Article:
Joints are remarkable structures that allow fluid movement and support our daily activities. However, they are not immune to wear and tear, injuries, and degenerative conditions. When the protective cartilage within our joints becomes damaged or deteriorates due to factors such as osteoarthritis, sports injuries, or age-related wear that causes knee pain, cartilage restoration becomes a critical need. 

So, let’s explore some of the cartilage restoration methods that changed the field of orthopaedics, allowing patients to regain mobility and function while reducing the need for more invasive interventions like joint replacement. 

1. Microfracture – Stimulating Cartilage Growth from Within

Microfracture is a minimally invasive surgical technique performed by a knee surgeon that stimulates the growth of new cartilage in areas where it has been damaged. It’s particularly effective for treating small to medium-sized cartilage defects in the knee joint, making it a popular choice for athletes and active individuals. The procedure involves creating small holes in the bone beneath the damaged cartilage using a specialised tool. This process, called “microfracturing,” encourages the release of bone marrow stem cells into the damaged area which then develops into fibrocartilage, acting as a cushion and providing some relief from joint pain and stiffness.

While microfracture is a promising option for cartilage restoration, it’s important to note that fibrocartilage isn’t as durable or resilient as the original hyaline cartilage. Patients who undergo microfracture may require periodic follow-up procedures or additional treatments to maintain their joint health.

2. Autologous Chondrocyte Implantation (ACI) – Cultivating New Cartilage

Autologous Chondrocyte Implantation (ACI) is an intricate procedure that offers a more permanent solution for cartilage repair. It is particularly beneficial for patients with larger cartilage defects or those whose microfracture procedure has been unsuccessful. The treatment begins with the extraction of healthy cartilage cells (chondrocytes) from a non-weight-bearing area of the patient’s own joint. These chondrocytes are then cultured and multiplied in a laboratory setting to create a sufficient number of cells for implantation. Once an adequate quantity is obtained, the cultured chondrocytes are surgically implanted into the damaged area, facilitating the growth of new cartilage.

The key advantage of ACI is the production of hyaline-like cartilage, which closely resembles the natural cartilage found in our joints. This type of cartilage is more durable and offers superior shock-absorbing properties compared to fibrocartilage, making it an excellent choice for long-term joint preservation.

3. Osteochondral Autograft Transplantation (OAT) – Restoring Joint Surfaces

Osteochondral Autograft Transplantation (OAT), commonly employed in knee surgery, is a surgical technique meticulously designed to restore both the cartilage and underlying bone within a damaged joint. This method proves particularly effective for patients grappling with small to medium-sized defects in weight-bearing areas of the joint, with a primary focus on knee-related issues. During an OAT procedure, healthy cartilage and bone are harvested from a patient’s own joint that doesn’t bear weight. This graft is then transplanted into the damaged joint, precisely fitting the contours of the defect. OAT is a solution to consider because it not only restores the joint’s surface but also maintains the natural bone-cartilage interface.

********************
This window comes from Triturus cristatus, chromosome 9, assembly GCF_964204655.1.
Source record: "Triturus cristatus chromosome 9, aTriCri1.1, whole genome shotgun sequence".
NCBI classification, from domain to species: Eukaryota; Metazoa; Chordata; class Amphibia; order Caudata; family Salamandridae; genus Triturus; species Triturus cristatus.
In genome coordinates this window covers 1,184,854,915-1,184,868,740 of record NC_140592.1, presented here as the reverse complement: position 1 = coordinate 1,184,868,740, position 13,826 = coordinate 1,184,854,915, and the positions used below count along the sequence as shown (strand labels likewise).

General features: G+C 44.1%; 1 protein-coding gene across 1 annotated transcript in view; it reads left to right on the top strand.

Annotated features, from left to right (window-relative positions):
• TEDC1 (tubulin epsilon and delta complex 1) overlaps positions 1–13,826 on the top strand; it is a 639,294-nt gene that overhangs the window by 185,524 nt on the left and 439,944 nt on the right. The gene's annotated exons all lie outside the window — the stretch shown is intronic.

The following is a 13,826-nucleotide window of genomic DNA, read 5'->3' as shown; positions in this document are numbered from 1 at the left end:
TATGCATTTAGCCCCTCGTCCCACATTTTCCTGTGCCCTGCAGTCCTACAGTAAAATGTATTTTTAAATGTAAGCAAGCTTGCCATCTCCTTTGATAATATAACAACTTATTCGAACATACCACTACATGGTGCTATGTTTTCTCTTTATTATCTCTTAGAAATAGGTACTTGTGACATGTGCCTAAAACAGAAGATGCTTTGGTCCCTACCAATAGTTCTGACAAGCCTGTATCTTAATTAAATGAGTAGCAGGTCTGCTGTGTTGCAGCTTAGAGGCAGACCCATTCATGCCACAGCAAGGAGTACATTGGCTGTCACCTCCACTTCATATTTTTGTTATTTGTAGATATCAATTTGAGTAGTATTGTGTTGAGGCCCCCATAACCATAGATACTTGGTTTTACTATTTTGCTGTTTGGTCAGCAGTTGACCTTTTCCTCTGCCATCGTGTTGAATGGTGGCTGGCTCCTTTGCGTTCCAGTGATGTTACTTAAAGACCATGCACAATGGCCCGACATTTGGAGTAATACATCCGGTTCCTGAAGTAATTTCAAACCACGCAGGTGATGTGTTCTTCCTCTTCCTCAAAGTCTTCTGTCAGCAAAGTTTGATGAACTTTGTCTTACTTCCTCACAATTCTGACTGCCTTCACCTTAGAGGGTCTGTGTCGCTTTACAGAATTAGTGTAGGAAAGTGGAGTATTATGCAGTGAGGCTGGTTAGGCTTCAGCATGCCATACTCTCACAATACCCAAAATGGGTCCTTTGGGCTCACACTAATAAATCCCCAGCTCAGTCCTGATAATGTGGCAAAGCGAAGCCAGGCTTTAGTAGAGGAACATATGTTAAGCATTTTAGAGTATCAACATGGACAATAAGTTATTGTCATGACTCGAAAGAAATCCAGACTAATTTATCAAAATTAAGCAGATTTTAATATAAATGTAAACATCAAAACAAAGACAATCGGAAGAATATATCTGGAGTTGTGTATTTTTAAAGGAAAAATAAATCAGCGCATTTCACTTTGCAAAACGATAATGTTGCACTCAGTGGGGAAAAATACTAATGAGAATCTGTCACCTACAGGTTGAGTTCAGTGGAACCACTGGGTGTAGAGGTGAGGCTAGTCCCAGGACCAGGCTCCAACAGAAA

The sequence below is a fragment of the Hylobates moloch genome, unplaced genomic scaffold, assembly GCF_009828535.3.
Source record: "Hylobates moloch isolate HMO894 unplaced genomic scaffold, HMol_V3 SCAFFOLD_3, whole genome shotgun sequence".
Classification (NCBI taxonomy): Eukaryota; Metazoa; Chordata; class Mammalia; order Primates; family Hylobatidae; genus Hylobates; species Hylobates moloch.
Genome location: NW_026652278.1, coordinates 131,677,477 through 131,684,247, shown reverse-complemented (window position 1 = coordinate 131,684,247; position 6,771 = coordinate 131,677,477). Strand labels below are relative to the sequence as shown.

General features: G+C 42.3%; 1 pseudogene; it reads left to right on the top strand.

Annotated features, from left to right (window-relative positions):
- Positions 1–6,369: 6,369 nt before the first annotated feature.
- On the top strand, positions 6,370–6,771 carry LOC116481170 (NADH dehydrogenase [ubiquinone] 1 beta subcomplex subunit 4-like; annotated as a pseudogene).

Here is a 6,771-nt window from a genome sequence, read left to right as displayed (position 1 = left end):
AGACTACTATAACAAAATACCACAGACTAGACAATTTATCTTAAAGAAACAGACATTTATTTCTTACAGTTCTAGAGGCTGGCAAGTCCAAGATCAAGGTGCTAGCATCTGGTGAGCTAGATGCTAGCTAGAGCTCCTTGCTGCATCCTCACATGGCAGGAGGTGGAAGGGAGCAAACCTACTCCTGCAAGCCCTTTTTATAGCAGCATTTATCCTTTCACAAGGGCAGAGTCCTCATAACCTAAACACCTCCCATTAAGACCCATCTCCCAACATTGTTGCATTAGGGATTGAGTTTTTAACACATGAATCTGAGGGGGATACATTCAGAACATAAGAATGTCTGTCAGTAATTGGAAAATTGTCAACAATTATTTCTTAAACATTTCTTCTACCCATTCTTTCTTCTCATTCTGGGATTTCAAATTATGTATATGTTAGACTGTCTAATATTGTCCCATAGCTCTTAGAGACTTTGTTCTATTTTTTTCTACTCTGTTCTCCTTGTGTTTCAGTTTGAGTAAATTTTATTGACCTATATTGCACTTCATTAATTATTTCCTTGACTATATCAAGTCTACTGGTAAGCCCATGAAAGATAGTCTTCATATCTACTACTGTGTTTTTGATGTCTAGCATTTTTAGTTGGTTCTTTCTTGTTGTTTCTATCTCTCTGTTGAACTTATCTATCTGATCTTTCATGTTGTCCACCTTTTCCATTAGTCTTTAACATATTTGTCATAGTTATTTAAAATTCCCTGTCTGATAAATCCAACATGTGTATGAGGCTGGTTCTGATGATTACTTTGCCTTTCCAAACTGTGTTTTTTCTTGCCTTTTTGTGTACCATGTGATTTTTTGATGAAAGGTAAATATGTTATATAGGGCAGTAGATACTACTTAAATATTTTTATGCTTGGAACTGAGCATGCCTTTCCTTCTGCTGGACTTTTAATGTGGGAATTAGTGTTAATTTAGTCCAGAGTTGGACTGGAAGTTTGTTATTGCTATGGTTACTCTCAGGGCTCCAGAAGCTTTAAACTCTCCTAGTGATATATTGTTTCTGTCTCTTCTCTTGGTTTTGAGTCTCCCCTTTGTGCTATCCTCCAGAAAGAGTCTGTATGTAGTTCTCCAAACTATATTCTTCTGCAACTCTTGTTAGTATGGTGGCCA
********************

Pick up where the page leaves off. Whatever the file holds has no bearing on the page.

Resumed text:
4. Matrix-Associated Chondrocyte Implantation (MACI) – Enhanced Cartilage Regeneration

Matrix-Associated Chondrocyte Implantation (MACI) is a relatively newer technique that combines the benefits of ACI with the support of a matrix or scaffold. This approach enhances the ability of chondrocytes to regenerate cartilage effectively. In a MACI procedure, cultured chondrocytes are embedded within a three-dimensional scaffold or matrix, designed to mimic the structure of healthy cartilage. This construct is then implanted into the damaged joint, filling the defect and providing structural support for the regenerating cartilage. The matrix gradually breaks down as the chondrocytes mature, leaving behind a newly formed, hyaline-like cartilage.

MACI offers a more controlled and predictable method for cartilage restoration, making it an attractive option for patients seeking lasting joint preservation.

These cartilage restoration techniques represent significant advancements in the world of orthopaedics, offering individuals a chance to regain their quality of life despite joint issues. So, if you are experiencing joint pain or are suffering from cartilage damage, consult with our qualified knee specialists who will guide you towards the most suitable treatment path. At Advanced Orthopedics and Sports Centre, we specialise in comprehensive orthopaedic care, including cartilage restoration techniques.

Don’t let joint issues hold you back from the activities you love. Contact us today to know more!